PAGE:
Decided On : 8/3/2017
People v Joseph
Issue before the Court: Does a defendant burglarize a “dwelling” when he breaks into the basement of a building with a bodega on the ground floor and six floors of residential apartments above? Defendant was observed on the bodega’s surveillance entering the basement through the cellar door located on the sidewalk. The basement had no other access and served as a storage area for the bodega. Defendant was arrested when the bodega employee locked the cellar door, trapping the defendant, and called the cops.
Held: Not a burglary of a dwelling, at least in this circumstance. In 2014, the COA revived a long-dormant exception to the rule that a “dwelling” is a building some portion of which is usually occupied by someone sleeping there at night. That exception exists where the building is “large” and the burglary occurs in an area “remote and inaccessible from the living quarters.” People v. McCray, 23 N.Y.3d 621, 625 (2014) (quoting Quinn v. People, 71 N.Y. 561 (1878)). In those circumstances, “the burglar neither comes nor readily can come near to anyone’s living quarters,” and thus the enhanced penalty for burglarizing a dwelling does not apply. Id. at 628.
Here, although the area burglarized was remote (the basement was wholly inaccessible to the residents and not connected with the area of the building where people resided), the building could not be considered large. The Court weighed whether both prongs of the test needed to exist for the McCray exception to apply. Finding that “the size of the building may be a factor” but was not “a requirement” under McCray, the Court, in a memorandum opinion, held that the defendant could not be convicted of burglarizing a dwelling. Judge Stein, in a 10-page dissent, disagreed.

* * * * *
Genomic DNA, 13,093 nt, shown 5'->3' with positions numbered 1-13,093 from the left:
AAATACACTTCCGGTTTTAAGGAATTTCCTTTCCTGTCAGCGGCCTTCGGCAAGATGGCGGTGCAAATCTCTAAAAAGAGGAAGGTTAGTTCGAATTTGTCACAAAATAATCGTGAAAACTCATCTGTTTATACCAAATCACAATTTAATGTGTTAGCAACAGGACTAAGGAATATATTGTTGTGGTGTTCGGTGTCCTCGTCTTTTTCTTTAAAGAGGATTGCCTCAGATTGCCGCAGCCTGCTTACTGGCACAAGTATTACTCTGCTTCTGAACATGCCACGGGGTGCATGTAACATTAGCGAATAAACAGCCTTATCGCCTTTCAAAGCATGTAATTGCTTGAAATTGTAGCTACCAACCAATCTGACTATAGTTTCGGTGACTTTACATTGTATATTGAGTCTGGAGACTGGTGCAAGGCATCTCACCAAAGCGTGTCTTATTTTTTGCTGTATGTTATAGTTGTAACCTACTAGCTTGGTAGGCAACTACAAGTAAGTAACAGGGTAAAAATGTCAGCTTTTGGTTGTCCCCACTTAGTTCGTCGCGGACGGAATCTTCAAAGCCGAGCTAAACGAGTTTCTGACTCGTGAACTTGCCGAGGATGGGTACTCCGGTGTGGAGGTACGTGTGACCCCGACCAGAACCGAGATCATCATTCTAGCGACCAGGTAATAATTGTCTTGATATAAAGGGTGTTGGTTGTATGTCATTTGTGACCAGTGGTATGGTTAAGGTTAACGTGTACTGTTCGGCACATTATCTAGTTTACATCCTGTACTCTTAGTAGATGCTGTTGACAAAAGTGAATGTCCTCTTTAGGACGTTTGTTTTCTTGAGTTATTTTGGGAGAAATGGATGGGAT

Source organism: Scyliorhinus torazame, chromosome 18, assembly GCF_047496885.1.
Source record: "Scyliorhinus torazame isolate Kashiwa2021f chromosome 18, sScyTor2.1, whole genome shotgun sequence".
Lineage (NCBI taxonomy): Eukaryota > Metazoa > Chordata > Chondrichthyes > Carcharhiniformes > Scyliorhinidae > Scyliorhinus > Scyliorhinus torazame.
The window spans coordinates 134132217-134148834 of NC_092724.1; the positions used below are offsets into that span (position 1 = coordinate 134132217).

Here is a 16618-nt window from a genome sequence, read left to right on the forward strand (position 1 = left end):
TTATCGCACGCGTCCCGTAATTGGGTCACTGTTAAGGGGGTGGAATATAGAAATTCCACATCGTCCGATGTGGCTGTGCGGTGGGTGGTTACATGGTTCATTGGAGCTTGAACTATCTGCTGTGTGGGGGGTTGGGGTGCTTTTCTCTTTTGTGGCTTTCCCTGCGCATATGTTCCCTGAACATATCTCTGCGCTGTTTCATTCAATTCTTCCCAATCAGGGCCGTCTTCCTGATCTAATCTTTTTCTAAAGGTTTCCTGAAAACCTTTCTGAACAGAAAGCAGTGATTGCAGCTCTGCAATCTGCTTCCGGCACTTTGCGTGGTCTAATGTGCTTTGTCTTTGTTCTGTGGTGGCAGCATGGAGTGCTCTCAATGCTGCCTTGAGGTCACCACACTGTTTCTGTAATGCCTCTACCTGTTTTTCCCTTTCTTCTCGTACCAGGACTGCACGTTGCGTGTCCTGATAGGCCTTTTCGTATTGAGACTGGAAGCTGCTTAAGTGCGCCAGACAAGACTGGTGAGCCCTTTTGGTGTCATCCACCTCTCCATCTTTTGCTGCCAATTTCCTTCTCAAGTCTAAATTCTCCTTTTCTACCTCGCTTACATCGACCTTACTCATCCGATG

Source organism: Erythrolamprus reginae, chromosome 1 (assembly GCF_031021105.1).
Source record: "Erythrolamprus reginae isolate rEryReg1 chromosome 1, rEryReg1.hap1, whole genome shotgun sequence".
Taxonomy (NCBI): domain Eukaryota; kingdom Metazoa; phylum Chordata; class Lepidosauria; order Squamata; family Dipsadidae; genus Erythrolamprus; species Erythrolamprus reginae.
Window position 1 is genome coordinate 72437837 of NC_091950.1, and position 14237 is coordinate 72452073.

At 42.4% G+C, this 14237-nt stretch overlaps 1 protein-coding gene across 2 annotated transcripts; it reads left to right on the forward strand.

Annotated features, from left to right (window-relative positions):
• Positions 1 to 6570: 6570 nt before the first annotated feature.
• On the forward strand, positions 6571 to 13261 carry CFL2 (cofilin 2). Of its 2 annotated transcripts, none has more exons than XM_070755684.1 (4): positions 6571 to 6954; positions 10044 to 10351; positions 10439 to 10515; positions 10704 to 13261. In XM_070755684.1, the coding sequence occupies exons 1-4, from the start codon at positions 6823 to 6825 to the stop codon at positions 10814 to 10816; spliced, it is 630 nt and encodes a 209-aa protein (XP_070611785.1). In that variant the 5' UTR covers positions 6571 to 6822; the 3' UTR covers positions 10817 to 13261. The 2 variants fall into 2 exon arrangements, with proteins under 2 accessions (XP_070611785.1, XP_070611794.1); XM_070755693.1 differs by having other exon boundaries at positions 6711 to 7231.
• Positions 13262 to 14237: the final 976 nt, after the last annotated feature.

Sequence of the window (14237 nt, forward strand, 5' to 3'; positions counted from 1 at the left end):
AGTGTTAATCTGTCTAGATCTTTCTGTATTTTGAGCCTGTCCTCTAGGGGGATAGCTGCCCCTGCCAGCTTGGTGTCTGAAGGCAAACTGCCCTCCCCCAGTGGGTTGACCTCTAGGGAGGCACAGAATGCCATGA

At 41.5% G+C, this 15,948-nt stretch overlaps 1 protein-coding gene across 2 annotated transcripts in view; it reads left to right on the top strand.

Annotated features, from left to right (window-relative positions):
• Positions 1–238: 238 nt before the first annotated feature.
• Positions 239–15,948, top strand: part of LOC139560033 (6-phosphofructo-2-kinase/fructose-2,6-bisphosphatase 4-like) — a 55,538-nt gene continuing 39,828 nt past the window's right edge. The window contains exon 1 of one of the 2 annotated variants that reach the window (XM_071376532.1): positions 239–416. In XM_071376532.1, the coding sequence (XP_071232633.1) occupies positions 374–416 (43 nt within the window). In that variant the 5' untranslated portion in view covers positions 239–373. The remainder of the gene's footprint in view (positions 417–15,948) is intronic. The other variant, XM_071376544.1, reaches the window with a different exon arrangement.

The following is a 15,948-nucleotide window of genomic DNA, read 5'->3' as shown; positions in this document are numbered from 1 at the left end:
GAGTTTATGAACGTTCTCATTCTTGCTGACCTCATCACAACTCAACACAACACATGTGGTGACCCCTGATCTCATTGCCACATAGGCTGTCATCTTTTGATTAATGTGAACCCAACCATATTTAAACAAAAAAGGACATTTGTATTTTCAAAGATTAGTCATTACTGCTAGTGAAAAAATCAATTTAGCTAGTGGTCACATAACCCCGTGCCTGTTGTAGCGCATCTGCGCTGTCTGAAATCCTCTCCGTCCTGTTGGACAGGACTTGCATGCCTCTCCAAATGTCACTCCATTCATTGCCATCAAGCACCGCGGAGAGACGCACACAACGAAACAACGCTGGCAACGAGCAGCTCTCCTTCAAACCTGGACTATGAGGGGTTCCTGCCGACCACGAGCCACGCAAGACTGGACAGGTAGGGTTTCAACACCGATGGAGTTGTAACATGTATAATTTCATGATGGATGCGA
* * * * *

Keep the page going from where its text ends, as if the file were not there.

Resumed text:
CAL Observes: Good facts make good law. The petty thief endangered no person in their home by going in the bodega’s basement and thus the case presented none of the dangers that the enhanced penalty for burglarizing a dwelling was meant to address. Under Quinn though, the defense had an uphill battle because the Court had affirmed a conviction where a shop underneath and not connected to the residences above had been burglarized. Under McCray, the defense failed the “large” building aspect of the test. Yet, the defense prevailed even with the current pro-prosecution Court. No longer a bright line rule, there is room for arguing against a finding of a dwelling with the right facts.
A curiosity of the case is the Court’s use of a memorandum decision. The majority wrote seven pages and the dissent wrote ten additional pages. That would not seem like the kind of dispute to be resolved in a memorandum.
AD1 order dated January 13, 2015, affirming judgment of conviction with two dissents. Decision below: 124 A.D.3d 437, 1 NYS 3d 63. Manzanet-Daniels, J. (AD dissenter), granted leave April 21, 2015.
ISSUE PRESENTED: Whether the basement of a deli, inaccessible to the residential apartments in a building, was a “dwelling” under the burglary statute. (Assigned counsel: Richard M. Greenberg, Office of the Appellate Defender, 11 Park Place, Suite 1601, NYC 10007.)
People v Joseph